It’s increasingly difficult to distinguish the views of the new “national conservatives” from those held by “democratic socialists” when it comes to government regulation of the economy and social media platforms. Both groups are upset at the outcomes that a free-ish society provides, so they run to big government to protect their sensibilities.
This article was originally published in the American Spectator print magazine. Click here for online access!
Fox News commentator Tucker Carlson — when he’s not praising Elizabeth Warren or questioning free markets — has been calling for the federal government to rein in tech companies. “They are a threat to this country,” he tweeted recently, because of their supposed monopolistic power. He wants Congress to do something.
Other conservatives have jumped aboard the “regulate them as utilities” bandwagon. They say that these firms discriminate against conservative views. The companies have “power and control of the national conversation,” wrote John Hawkins in National Review. They also have market “dominance and almost infinite levels of cash to buy out any rising competitor.”
I certainly believe these firms discriminate against right-leaning viewpoints. But every media platform discriminates any time it makes any publishing-related decision. There’s a difference between publications and social media platforms, of course, but the concept is similar. You don’t have to go to the site — and the feds should have no right to control it.
“Fox News Channel finished July as the most-watched basic cable network for the 37th straight month and topped cable news for the 211th consecutive month,” reported none other than Fox News, on its web-based news site. That network also has power over the national conversation, especially given President Donald Trump’s love of its anchors. It has “infinite” cash, with infinite defined as a lot more than any of us have.
How about letting the Federal Communications Commission have a hand in how Fox is run, given that these are public airwaves, after all? Fox airs few liberal viewpoints and steers the national conversation to the right. Maybe Congress should bring back the Fairness Doctrine, the former federal policy forcing broadcast outlets to provide different views on key topics, so bureaucrats can assure Carlson’s tirades really are fair and balanced.
I’m obviously being facetious. These Silicon Valley firms are private companies that have become spectacularly successful. Since when do conservatives call for government to break up companies for being too good at what they do? They shouldn’t get billions of dollars in government subsidies or share their data with spy agencies, but beyond that the government should, you know, leave them alone. No company’s decisions will ever make everyone happy. Some of them will make us angry.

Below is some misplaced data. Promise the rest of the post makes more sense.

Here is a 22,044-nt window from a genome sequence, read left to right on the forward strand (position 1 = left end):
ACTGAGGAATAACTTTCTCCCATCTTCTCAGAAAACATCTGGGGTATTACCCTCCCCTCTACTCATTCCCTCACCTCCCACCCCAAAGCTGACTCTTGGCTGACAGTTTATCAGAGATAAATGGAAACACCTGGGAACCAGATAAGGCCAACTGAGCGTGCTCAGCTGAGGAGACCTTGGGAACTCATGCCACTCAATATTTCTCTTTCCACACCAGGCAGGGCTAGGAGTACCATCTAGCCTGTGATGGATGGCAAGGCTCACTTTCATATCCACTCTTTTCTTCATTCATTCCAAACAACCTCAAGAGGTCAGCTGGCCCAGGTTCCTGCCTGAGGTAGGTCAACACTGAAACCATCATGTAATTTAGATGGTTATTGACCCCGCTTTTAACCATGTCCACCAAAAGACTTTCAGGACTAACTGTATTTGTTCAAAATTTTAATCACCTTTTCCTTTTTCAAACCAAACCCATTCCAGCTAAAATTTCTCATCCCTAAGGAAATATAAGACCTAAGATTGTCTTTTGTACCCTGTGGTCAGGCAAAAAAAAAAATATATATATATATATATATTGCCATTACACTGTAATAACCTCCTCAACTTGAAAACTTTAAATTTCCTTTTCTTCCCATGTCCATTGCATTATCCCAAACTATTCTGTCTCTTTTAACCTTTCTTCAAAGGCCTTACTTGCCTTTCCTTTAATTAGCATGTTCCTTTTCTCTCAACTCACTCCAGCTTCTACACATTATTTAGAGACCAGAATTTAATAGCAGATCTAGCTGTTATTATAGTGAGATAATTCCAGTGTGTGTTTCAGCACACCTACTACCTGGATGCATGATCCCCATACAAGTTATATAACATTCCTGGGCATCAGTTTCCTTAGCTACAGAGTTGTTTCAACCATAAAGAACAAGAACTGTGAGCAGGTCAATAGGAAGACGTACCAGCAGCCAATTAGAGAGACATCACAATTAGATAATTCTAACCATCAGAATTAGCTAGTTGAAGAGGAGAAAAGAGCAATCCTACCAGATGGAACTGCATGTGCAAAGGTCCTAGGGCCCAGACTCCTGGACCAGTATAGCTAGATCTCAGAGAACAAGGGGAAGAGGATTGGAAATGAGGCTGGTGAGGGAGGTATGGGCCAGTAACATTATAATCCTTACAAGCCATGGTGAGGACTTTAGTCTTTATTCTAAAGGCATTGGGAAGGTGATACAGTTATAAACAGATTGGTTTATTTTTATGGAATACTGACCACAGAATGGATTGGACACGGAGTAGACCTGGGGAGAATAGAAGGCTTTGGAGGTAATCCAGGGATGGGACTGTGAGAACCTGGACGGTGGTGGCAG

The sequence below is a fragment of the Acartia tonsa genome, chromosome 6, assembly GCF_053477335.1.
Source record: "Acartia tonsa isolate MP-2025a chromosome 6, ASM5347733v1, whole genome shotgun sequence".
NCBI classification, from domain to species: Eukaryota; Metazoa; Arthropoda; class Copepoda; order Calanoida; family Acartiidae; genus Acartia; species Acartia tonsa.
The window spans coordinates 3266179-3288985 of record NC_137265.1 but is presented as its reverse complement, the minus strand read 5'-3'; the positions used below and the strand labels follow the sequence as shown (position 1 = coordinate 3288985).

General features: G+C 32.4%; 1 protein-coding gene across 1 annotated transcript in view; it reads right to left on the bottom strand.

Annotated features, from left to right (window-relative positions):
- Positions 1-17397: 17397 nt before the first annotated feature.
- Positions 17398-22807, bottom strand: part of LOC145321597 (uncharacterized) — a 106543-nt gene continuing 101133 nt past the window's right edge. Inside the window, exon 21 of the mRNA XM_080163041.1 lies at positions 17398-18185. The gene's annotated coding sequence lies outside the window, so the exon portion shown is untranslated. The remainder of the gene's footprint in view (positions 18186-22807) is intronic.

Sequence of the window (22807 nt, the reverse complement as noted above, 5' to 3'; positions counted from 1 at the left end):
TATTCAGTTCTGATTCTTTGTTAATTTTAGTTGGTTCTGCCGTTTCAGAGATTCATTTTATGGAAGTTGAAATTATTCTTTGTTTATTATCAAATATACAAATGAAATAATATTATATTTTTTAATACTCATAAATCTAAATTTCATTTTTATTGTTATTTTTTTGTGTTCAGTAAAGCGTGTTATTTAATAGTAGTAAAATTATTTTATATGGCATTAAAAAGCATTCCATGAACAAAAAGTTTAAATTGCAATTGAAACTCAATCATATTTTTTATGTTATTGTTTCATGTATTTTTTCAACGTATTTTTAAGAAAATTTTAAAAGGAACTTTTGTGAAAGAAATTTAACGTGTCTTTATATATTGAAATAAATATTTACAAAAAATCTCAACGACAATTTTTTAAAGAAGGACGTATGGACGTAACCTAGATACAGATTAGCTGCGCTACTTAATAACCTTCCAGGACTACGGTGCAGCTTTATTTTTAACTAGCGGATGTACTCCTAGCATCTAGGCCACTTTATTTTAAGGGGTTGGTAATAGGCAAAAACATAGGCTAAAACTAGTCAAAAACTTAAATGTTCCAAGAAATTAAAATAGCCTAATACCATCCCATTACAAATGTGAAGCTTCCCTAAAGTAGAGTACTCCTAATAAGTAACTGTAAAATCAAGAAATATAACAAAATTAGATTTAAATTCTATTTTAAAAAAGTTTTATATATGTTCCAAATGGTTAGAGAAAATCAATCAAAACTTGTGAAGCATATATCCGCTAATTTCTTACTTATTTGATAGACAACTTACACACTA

Since when do conservatives call for government to break up companies for being too good at what they do?
Yes, we’ve all become dependent on Google searches, Facebook homepages, and our Gmail accounts. But that doesn’t make these companies monopolies. They all have competitors, even if other search engines, discussion boards, and email providers have a less successful product.
The tech world is highly competitive and evolves quickly. A 2007 article in the Guardian focused on Rupert Murdoch’s MySpace “monopoly” and noted that it might never “stop its continuing expansion which … could eventually extend Murdoch’s influence in ways that would make his grip on satellite television seem parochial.” As many others have noted, MySpace isn’t even a thing anymore. Who knows where Google or Facebook will be in a decade?
Public utilities are industries such as electricity, water, and waste disposal that require enormous capital investment and are fundamental for life itself. You can actually go a few days without arguing with strangers on Twitter or posting cat videos on Facebook. Email is crucial for everyday communication, but many companies offer that service. Despite what Steve Bannon has said, Facebook and Google are not essential to our 21st-century lives. Not that government should control essential things — or we’d all be dead from hunger.
Utilities operate expensively and poorly mainly because of their government-granted monopoly status and subsidies. If you want a model of efficiency, openness, and competitiveness, then utilities should be near the bottom of the list — right above any state-level bureaucracy. They certainly shouldn’t be the model for these media platforms.
Conservatives used to have a watchful eye toward government. But Carlson, in a recent talk, declared that private companies, which we patronize at our choice, are a bigger problem than the real monopolies in America today: government agencies that can regulate, fine, and imprison you.
Even these big-government conservatives ought to wonder about letting legislators and bureaucrats craft a corporate break-up plan. Reason’s Robby Soave wrote a hilarious article about a Senate hearing: “A Bunch of Senators Just Showed They Have No Idea How Facebook Works. They Want to Regulate It Anyway.” What can possibly go wrong?
If tech firms violate privacy statutes or other specific laws, go after them for that. But if conservatives simply don’t like the way they run their sites, their hiring practices, or the political beliefs of the companies’ executives, they can start their own social media platform. Or they can skip it altogether and watch Tucker Carlson reruns — at least until the feds decide to regulate the “public airwaves,” too.
This article was originally published in The American Spectator’s fall 2019 print magazine. Click here for online access!
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